DuPont has reduced its 2011 earnings-per-share guidance by a dime, down to a range of $3.87 – $3.95.
In the company’s press release CEO Ellen J. Kullman said something somewhat disconcerting:
“We are seeing slower growth in certain segments during the fourth quarter, driven by economic uncertainty. This uncertainty is contributing to ongoing conservative cash flow management in some supply chains.”
Inventory drawdowns are very normal this time of year. A bigger inventory reduction than expected can mean many things. For instance, it can mean that customers expect prices in the supply chain to decline. (The most benign option.) Customers can be cashing out their inventories in order to brace themselves for potential Armageddon. (This happened during the 2008 panic.) Or customers, not knowing what the future has in store, don’t want to tie up too much of their working capital in inventories. (Middle of the road, not necessarily bad. This seems to be Kullman’s view.)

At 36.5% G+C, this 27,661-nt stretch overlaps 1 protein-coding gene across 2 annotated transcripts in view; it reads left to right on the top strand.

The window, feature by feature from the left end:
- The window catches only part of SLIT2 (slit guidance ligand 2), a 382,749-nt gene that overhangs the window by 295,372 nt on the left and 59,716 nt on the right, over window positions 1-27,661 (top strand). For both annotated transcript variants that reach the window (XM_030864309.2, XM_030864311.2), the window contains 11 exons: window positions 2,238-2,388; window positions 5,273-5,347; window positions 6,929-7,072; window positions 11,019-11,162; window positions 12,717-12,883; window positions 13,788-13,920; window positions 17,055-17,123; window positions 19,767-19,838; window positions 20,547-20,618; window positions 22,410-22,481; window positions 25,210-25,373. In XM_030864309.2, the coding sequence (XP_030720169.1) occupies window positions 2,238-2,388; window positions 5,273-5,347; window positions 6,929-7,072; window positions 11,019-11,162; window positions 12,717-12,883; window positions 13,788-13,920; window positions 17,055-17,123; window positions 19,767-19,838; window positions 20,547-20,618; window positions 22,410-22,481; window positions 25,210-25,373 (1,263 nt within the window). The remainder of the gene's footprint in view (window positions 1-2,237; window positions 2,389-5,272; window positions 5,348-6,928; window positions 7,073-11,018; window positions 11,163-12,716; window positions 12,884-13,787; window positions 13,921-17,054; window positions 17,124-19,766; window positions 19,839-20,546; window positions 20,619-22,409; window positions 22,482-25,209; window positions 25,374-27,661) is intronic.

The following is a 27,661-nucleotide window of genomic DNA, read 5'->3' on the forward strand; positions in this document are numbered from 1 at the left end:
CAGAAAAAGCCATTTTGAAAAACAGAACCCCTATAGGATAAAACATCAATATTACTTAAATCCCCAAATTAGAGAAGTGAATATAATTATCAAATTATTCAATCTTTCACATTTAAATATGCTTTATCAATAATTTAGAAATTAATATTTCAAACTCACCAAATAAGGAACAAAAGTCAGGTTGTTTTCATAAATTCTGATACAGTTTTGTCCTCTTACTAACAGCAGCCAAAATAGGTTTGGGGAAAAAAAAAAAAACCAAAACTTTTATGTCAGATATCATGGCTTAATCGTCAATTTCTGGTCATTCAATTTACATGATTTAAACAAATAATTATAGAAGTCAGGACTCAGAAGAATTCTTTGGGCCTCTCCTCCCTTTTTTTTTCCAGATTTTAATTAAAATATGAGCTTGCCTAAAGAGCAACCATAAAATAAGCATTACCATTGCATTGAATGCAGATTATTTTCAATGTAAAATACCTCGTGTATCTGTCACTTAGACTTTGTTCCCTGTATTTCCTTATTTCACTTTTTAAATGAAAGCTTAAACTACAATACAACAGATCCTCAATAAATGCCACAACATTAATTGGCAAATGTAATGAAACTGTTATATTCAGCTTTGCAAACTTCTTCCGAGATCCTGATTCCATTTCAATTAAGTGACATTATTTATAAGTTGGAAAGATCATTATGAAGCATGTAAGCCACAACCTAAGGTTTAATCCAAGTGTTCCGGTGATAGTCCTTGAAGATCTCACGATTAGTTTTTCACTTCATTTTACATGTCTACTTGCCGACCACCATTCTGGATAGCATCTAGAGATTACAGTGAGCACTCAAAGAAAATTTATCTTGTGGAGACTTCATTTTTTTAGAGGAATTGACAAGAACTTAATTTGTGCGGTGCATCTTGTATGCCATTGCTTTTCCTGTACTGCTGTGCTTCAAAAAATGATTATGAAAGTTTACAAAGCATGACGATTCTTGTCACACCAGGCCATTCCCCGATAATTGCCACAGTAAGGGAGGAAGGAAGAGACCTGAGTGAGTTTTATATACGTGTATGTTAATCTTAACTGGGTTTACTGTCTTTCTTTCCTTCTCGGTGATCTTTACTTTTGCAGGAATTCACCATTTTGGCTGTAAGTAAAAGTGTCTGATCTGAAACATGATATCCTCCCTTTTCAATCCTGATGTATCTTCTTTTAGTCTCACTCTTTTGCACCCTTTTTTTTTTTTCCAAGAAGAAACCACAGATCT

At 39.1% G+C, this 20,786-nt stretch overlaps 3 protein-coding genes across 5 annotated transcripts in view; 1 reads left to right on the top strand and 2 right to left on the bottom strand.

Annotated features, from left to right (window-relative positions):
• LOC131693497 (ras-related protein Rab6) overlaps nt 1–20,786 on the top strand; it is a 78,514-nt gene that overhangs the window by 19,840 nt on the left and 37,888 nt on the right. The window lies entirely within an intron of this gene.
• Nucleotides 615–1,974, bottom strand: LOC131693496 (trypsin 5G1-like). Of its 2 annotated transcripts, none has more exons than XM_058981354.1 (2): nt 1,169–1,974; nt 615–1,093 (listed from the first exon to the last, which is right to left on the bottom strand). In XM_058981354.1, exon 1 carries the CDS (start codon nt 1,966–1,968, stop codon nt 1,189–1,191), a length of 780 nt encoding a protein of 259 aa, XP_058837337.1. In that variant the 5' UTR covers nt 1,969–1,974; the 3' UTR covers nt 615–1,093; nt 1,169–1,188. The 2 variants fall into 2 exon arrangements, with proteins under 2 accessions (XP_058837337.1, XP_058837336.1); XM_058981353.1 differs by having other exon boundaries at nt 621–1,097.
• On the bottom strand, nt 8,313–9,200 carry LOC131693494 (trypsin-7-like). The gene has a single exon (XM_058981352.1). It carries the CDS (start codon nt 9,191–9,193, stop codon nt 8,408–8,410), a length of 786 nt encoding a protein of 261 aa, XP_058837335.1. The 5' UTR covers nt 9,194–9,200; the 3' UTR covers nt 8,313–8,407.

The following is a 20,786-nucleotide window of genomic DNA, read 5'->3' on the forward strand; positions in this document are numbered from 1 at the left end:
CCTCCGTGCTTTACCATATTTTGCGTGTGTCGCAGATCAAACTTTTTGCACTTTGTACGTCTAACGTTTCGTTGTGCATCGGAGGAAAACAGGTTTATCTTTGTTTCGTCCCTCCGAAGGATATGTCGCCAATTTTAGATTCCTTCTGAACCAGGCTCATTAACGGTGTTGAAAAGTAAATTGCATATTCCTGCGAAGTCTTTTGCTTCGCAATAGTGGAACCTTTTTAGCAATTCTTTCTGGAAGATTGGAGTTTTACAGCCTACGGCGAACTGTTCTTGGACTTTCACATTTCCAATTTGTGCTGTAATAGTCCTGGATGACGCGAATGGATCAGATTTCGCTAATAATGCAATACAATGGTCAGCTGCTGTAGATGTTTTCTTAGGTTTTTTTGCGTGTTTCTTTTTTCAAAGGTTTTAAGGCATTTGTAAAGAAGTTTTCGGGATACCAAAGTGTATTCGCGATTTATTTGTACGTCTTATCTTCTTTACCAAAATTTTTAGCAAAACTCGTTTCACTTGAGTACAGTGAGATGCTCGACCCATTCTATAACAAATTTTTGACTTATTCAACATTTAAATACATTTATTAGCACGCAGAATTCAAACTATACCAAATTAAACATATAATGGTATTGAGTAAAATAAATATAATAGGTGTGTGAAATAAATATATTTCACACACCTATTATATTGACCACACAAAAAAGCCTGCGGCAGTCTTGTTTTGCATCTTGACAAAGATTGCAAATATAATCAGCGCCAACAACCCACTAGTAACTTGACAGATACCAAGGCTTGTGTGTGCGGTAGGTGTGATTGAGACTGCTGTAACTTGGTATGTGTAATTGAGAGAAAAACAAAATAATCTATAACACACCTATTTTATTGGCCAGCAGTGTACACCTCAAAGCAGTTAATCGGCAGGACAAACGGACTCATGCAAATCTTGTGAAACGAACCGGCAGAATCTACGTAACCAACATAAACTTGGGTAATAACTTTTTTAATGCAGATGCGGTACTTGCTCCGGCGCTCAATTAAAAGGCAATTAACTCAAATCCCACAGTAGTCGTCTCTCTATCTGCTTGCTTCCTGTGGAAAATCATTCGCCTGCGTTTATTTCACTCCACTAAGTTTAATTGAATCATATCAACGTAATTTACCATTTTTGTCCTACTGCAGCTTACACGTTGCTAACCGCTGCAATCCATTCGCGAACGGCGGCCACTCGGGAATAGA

Also, keep in mind that DuPont has reset its 2011 guidance a bunch of times. Here are the changes:
Oct. 25, 2011: $3.97 – $4.05
July 28, 2011: $3.90 – $4.05
Apr. 21, 2011: $3.65 – $3.85
Jan. 25, 2011: $3.45 – $3.75
Dec. 14, 2010: $3.30 – $3.60
DuPont is still way ahead of where it was in April.
Looking at the list reminds me of Dow Chemical, which rather famously doesn’t give earnings guidance. I do see the wisdom in such a policy. Real numbers come in every quarter. Analysts have their own set of fake numbers. Why have another fake number? (Companies tend to lowball these anyway to set the stage for an artificial earnings beat.)
If I am ever at the helm of a public company*, I would adopt the no guidance policy.
*It would be a breach of fiduciary duty for a board of directors to let such a thing happen.
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